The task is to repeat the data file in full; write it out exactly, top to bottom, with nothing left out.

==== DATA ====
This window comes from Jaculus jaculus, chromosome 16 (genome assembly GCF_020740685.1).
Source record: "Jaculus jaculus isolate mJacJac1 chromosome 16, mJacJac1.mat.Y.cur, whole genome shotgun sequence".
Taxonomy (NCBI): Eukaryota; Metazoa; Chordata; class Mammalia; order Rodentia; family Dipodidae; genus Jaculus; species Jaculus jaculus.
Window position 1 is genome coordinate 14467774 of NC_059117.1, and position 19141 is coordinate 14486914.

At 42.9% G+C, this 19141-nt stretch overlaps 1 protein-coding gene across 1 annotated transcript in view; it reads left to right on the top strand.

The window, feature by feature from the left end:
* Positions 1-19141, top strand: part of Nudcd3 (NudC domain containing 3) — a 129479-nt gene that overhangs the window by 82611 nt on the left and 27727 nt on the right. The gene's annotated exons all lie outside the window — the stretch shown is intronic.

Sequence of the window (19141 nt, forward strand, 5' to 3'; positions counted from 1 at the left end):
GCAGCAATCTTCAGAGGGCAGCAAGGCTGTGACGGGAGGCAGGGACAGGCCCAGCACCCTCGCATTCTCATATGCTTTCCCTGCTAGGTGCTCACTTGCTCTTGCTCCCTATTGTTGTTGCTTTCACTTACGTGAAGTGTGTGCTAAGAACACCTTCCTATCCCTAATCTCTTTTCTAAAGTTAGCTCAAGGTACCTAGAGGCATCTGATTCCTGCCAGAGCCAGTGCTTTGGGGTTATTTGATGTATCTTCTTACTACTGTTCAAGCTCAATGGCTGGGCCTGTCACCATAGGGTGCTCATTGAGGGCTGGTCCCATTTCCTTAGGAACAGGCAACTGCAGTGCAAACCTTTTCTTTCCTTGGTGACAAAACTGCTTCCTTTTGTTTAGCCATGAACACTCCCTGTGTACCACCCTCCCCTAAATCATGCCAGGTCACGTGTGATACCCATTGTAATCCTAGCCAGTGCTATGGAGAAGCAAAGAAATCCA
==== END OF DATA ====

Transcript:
This window comes from Jaculus jaculus, chromosome 16 (genome assembly GCF_020740685.1).
Source record: "Jaculus jaculus isolate mJacJac1 chromosome 16, mJacJac1.mat.Y.cur, whole genome shotgun sequence".
Taxonomy (NCBI): Eukaryota; Metazoa; Chordata; class Mammalia; order Rodentia; family Dipodidae; genus Jaculus; species Jaculus jaculus.
Window position 1 is genome coordinate 14467774 of NC_059117.1, and position 19141 is coordinate 14486914.

At 42.9% G+C, this 19141-nt stretch overlaps 1 protein-coding gene across 1 annotated transcript in view; it reads left to right on the top strand.

The window, feature by feature from the left end:
* Positions 1-19141, top strand: part of Nudcd3 (NudC domain containing 3) — a 129479-nt gene that overhangs the window by 82611 nt on the left and 27727 nt on the right. The gene's annotated exons all lie outside the window — the stretch shown is intronic.

Sequence of the window (19141 nt, forward strand, 5' to 3'; positions counted from 1 at the left end):
GCAGCAATCTTCAGAGGGCAGCAAGGCTGTGACGGGAGGCAGGGACAGGCCCAGCACCCTCGCATTCTCATATGCTTTCCCTGCTAGGTGCTCACTTGCTCTTGCTCCCTATTGTTGTTGCTTTCACTTACGTGAAGTGTGTGCTAAGAACACCTTCCTATCCCTAATCTCTTTTCTAAAGTTAGCTCAAGGTACCTAGAGGCATCTGATTCCTGCCAGAGCCAGTGCTTTGGGGTTATTTGATGTATCTTCTTACTACTGTTCAAGCTCAATGGCTGGGCCTGTCACCATAGGGTGCTCATTGAGGGCTGGTCCCATTTCCTTAGGAACAGGCAACTGCAGTGCAAACCTTTTCTTTCCTTGGTGACAAAACTGCTTCCTTTTGTTTAGCCATGAACACTCCCTGTGTACCACCCTCCCCTAAATCATGCCAGGTCACGTGTGATACCCATTGTAATCCTAGCCAGTGCTATGGAGAAGCAAAGAAATCCA